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Thursday, May 23, 2024

UN Launches Africa High-Level Migration Panel

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The UN Economic Commission for Africa (ECA) has established a High-Level Panel to help forge political consensus to address the challenges of migration and save lives on the African continent.

Abdalla Hamdok, the Acting Executive Secretary of the ECA, at the launch of the High Level Panel on Migration in Africa, said the impacts of violent conflicts on the development of the continent were massive.

The head of the UN development arm in the continent regretted that border control measures and stringent policies also prevented Africa from realizing the benefits of migration.

Hamdok said the process followed growing concern for the safety of migrants, as they undertook extreme risks in hopes for a better future or to escape violence and persecution.

“Travel in Africa by Africans is curtailed by stringent visa requirements, excessive border controls and immigration restrictions.

“Data shows that less than three per cent of Africa’s populations have migrated internationally and less than 12 per cent of the total migrant populations in Europe are from Africa,” he added.

Hamdok noted that the unfortunate situation not only increased costs, but multiplied the risks that migrants were forced to undertake.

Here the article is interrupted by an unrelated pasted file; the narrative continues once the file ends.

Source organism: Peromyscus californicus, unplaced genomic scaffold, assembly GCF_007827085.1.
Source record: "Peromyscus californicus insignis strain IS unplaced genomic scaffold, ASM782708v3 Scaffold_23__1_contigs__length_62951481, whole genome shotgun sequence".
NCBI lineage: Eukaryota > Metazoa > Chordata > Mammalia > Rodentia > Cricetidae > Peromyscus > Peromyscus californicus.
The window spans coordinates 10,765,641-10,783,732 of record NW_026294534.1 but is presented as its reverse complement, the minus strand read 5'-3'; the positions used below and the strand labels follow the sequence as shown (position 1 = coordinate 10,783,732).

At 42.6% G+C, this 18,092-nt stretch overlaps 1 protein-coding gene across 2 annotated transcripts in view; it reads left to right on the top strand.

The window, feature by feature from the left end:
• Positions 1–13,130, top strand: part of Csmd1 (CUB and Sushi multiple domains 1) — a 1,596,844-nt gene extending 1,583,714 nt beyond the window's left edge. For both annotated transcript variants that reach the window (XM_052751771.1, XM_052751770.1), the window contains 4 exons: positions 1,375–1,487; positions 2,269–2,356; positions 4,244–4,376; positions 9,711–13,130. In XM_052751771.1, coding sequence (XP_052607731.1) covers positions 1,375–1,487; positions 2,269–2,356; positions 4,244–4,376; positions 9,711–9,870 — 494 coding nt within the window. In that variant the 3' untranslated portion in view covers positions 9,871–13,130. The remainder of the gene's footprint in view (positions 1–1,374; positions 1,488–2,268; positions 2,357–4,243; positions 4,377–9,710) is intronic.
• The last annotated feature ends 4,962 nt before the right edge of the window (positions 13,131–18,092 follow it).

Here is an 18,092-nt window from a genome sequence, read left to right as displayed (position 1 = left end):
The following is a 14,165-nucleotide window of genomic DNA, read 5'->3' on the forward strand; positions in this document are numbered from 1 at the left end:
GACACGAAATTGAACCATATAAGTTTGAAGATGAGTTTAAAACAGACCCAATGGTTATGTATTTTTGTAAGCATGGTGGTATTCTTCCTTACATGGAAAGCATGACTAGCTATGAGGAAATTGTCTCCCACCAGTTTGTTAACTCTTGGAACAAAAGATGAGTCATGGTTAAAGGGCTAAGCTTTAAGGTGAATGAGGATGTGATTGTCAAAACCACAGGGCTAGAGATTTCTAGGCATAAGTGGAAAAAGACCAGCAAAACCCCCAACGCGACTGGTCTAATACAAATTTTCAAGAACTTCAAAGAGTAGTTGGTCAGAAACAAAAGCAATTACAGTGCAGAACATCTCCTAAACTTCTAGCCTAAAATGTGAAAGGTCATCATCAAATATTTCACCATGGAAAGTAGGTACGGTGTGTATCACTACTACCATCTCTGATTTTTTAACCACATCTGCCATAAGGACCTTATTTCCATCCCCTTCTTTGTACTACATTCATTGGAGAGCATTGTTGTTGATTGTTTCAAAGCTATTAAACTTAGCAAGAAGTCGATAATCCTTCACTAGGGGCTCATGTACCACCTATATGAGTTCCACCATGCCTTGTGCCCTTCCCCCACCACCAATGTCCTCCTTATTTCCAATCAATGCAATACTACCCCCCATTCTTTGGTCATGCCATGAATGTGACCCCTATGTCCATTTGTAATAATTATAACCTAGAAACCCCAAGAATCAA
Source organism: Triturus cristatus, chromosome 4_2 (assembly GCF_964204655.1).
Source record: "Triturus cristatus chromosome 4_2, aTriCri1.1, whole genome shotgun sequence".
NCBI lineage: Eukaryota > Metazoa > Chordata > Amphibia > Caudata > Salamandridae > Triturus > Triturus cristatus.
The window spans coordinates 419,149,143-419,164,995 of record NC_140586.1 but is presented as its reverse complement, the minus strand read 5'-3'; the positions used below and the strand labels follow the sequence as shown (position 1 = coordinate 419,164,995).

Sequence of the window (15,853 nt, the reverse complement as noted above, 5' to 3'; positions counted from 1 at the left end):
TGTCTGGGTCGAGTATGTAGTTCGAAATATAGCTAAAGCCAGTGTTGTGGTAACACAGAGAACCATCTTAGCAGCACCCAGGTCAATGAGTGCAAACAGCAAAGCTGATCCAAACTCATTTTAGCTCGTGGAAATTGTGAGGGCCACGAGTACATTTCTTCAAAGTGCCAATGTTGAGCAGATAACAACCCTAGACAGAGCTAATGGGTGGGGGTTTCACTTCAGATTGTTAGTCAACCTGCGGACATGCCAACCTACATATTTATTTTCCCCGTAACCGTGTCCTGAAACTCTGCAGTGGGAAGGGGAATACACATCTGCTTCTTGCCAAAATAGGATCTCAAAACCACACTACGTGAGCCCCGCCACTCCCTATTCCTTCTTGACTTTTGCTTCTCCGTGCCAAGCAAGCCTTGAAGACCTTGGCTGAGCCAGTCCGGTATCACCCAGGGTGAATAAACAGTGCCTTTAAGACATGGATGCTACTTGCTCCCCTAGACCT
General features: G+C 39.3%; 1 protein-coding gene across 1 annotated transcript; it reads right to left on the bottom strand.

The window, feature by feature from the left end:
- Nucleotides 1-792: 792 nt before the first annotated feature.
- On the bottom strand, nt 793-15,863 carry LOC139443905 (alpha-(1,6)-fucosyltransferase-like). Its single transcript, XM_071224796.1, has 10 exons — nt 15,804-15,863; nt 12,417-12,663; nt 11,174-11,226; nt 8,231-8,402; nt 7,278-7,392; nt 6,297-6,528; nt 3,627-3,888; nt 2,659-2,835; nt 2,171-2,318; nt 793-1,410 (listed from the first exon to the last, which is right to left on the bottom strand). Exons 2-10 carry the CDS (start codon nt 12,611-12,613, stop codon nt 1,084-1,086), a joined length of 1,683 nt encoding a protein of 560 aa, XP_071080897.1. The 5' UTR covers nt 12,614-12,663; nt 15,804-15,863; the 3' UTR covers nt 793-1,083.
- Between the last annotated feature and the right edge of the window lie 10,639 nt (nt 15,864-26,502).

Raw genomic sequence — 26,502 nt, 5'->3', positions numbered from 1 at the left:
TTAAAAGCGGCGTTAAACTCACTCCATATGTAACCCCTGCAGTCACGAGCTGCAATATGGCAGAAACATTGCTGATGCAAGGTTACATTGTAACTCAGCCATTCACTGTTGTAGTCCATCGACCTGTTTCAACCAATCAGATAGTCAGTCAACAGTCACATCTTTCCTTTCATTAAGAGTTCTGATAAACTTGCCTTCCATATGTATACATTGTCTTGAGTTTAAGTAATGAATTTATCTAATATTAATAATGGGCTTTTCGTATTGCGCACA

President Ellen Johnson-Sirleaf of Liberia, who chairs the High-Level Panel, said that the issue of safe migration for the continent was on top of Africa’s agenda.

Johnson-Sirleaf noted that every year, thousands of migrants perished while trying to cross the Mediterranean Sea to reach mainland Europe.

“Just last week, some 40 young men and women died of thirst in the Sahara Desert, while trying to reach Europe,” she said.

Maureen Achieng from the International Organization for Migration (IOM), also shared this view.

“Migration from Africa towards other regions is taking place in a much lower level than one might think,” she said.

The 14-member High-Level Panel was established in April last year by ECA to push migration issues to the top of policy agenda by engaging major stakeholders and partners.

“Over the next few months, it will hold consultations at the national, regional and global levels.

“It will also propose recommendations on building and sustaining broad political consensus on the implementation of the international migration development agenda.

“Similarly, it will take into account the particular challenges of countries in conflict and post-conflict situations,” the statement said.


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